Incorporating loss aversion (without being negative)

It will probably not surprise you to learn that people hate to lose things (especially if you have ever had small children or watched them play).

Does this sound familiar? Five-year-old Dylan is playing contentedly in the playroom surrounded by far too many toys for one child to play with at any given time. Eventually, Suzie wanders up, and chooses a toy off the periphery, far outside Dylan’s immediate reach. But for some reason, he screams, “Noooo! I was just about to play with that!” Somehow, this random toy – which could be anything from an empty box to a Transformer to a Barbie – has now become his absolute favorite and he cannot give it up. Though…none of the other toys are great candidates to hand over to Suzie either – he does not want to lose the opportunity to play with ANY of them.

Whether you have kids or not, I’m sure you know what I am talking about.

We as parents know and talk about how ridiculous it is. And yet…our subconscious brain does this exact same thing all day, every day. We never really unlearn this behavior, we simply know how to control it outwardly.

Your subconscious brain is basically a two-year-old throwing a tantrum and freaking out when someone else tries to play with your wonder woman doll…even if you weren’t using it at that exact moment.

Sad, but true.


So what have we done in our society? Gotten it completely backwards unfortunately. We have looked at this behavior and said, “People like things, so we should give them more things!”

We have created a gain-riddled society built on punch cards and reward programs intended to create loyalty, but that (more often than not) are gathering dust between the driver’s seat and the center console in the car.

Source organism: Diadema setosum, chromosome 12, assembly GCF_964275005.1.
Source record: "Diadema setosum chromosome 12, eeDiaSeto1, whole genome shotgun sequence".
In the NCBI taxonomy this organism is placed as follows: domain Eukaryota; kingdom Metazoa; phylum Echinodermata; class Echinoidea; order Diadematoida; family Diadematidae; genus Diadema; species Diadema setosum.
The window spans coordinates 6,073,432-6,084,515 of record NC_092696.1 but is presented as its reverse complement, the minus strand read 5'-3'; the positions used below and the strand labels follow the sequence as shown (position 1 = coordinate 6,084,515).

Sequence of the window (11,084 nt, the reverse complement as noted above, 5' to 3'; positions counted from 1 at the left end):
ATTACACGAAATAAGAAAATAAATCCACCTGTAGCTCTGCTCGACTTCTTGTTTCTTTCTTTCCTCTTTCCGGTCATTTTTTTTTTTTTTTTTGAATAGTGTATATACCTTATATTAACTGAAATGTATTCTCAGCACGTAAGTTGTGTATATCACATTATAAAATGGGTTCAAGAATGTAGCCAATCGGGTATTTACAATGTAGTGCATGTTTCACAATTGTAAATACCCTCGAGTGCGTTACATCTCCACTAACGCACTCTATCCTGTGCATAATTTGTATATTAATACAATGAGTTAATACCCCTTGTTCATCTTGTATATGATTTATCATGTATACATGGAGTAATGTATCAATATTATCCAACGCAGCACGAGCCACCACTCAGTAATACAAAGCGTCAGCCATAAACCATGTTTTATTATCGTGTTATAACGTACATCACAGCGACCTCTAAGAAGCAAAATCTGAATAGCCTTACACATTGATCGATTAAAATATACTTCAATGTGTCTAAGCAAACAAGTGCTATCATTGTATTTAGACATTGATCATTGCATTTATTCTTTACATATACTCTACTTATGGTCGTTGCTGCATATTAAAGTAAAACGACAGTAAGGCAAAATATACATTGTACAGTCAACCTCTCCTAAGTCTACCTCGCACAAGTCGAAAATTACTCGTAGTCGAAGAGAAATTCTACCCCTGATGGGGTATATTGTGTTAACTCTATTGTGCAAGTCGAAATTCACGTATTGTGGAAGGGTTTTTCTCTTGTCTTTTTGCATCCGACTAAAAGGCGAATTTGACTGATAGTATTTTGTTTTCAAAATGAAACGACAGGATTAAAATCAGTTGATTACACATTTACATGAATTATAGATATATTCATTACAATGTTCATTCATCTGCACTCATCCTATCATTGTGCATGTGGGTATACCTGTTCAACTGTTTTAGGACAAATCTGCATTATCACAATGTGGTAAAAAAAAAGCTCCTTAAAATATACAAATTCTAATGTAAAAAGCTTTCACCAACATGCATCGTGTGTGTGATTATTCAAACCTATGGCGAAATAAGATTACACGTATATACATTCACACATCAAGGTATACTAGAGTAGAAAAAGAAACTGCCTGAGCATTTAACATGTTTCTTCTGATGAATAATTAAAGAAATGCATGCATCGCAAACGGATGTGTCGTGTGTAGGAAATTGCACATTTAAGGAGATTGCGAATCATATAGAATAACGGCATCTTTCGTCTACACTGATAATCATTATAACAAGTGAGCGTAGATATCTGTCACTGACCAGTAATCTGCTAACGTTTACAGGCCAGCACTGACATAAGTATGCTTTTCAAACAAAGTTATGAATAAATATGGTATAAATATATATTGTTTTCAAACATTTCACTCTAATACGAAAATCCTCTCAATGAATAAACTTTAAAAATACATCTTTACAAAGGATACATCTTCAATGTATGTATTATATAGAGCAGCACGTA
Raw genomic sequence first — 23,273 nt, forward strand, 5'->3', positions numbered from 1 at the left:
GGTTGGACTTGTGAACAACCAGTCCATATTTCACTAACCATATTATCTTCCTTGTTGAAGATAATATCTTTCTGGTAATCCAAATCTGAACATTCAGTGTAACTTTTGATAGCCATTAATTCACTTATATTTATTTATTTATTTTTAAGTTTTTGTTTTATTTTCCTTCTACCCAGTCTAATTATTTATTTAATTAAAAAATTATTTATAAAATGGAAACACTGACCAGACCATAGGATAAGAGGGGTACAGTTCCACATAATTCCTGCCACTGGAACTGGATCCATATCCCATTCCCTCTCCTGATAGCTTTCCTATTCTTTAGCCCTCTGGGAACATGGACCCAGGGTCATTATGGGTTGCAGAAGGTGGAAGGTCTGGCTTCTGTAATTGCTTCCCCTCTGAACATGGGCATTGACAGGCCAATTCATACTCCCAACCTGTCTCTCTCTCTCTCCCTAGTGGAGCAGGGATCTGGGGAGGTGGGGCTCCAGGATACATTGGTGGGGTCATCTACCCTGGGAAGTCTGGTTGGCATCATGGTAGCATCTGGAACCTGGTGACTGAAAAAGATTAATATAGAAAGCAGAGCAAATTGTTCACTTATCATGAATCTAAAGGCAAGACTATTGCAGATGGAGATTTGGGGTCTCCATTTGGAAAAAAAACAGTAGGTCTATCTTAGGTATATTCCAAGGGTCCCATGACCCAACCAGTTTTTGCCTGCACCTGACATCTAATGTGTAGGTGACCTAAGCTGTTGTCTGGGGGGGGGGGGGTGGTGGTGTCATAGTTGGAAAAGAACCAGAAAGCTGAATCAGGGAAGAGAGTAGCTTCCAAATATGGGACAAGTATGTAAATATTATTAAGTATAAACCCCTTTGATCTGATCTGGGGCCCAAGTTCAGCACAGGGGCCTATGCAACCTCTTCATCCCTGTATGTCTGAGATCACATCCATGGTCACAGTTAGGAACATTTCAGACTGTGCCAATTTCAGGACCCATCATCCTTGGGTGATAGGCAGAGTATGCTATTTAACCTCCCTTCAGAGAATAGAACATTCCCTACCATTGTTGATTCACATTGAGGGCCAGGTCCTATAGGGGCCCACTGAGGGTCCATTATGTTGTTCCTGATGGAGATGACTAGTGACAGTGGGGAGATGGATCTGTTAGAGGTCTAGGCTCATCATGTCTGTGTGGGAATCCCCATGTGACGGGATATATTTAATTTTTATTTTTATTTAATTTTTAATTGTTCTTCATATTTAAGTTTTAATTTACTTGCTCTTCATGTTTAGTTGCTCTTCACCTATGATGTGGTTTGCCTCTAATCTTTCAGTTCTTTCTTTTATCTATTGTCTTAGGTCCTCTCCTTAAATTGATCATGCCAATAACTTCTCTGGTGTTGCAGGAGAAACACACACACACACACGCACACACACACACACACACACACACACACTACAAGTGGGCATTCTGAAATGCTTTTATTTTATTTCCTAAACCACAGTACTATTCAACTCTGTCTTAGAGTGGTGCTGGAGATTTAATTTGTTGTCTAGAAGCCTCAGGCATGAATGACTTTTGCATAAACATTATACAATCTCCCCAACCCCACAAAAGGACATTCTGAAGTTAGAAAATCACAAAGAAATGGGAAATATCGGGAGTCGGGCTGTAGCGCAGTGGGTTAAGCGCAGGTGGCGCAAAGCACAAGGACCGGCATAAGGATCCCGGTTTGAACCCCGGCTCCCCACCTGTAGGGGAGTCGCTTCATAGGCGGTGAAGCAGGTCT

Gains are not the key to driving behavior – losses are (but they don’t have to be negative).

Studies have shown it takes DOUBLE the joy felt by a gain to equal the pain felt by a loss. So, it would take finding $40 on the street to equal the distress you felt if you lost $20 from your own wallet.


So, how can you use this in your credit union, without being negative? Consider those points promotions you probably run all the time. Have you ever sent something out that has a message like, “Swipe your card 20 times this month and we will give you $50?”

The member who receives that will probably think, “$50 is a lot of money! I will definitely do that!” and set the flyer in a “safe place” to make sure they remember. When they clean out that “safe place” drawer in three months, they realize they forgot…but vow to follow the steps next time they get a promotion like that.

The problem is that is focused on a potential gain (and, in far too many cases, one were they will not see their bonus points for 90 or 120 days after the promotion ends). This means it is a lot less motivating than a potential loss.

So, what I recommend is flipping it around.

Instead say, “We have put $50 in your account, if you use your card 20 times this month, you get to keep it.” (See image)

And note, of course, those funds are in the Current Balance (not the Available) and there are things to review with your compliance department to make sure you are complying with the proper regulations.

With this approach, the member can see the money – so their brain will take perceived ownership over it. And that is when loss aversion takes hold. They have started planning for all the things they will use that $50 for – maybe a new pair of shoes or some other treat.

Whatever their plan for the money, I can pretty much guarantee that this approach would motivate more people to swipe than the theoretical-$50-you-might-get-someday-if-you-swipe approach.

If you want to learn more about the concept of Loss Aversion and how to apply it in your credit union, check out episode 9 of The Brainy Business podcast (it also comes with a free worksheet to help you find ways to apply the concept).

Melina Palmer

Melina Palmer

Why do people say one thing and do another? What really drives behavior? How does the brain actually work – and how can we best communicate with it? What does that ... Web: Details